The application of raster image correlation spectroscopy (RICS) as a tool for the characterisation of protein diffusion was assessed using a model protein, bovine serum albumin (BSA), as a function of formulation and denaturing conditions. RICS results were also validated against dynamic light scattering and fluorescence correlation spectroscopy. Results from this study demonstrate correlation between outputs obtained from the three experimental techniques. Ionic strength independency was observed at pH 7, and a reduction in the corresponding diffusion coefficients was noted at pH 4.5 for 1 µM BSA–Alexa Fluor 488. Conversely, at pH 5.2, higher-concentration samples exhibited ionic strength dependency. Buffer composition, sample pretreatment, thermal denaturation and freeze–thaw cycling were also found to influence RICS output, with a reduction in the diffusion coefficient and the number of particles observed for both pH values. In conclusion, RICS analysis of images acquired using a commercial confocal microscope offers a potential scope for application to both quantitative and qualitative characterisation of macromolecular behaviour in solution.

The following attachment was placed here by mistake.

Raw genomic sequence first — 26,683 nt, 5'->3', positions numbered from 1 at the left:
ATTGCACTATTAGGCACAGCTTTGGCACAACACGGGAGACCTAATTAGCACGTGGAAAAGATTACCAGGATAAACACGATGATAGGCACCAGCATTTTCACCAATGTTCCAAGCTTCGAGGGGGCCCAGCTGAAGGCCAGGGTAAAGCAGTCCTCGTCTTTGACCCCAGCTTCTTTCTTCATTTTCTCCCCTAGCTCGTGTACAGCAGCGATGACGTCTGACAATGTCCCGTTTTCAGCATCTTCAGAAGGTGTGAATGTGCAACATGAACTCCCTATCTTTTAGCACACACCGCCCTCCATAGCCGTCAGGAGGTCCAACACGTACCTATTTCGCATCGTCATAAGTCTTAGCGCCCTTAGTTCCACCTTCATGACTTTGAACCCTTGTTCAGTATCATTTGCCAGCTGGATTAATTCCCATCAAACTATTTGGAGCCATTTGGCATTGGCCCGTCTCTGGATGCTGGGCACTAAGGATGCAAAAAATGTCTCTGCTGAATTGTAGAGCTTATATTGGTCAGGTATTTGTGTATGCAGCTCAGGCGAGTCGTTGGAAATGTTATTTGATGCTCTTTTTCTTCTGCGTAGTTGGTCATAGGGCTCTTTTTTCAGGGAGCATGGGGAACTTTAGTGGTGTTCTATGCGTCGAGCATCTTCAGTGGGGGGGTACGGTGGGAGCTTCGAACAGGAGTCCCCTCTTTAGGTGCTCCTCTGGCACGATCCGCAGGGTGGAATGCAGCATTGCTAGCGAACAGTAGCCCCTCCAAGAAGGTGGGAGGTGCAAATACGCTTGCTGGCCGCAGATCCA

- light scattering (dynamic)
- protein aggregation
- raster image correlation spectroscopy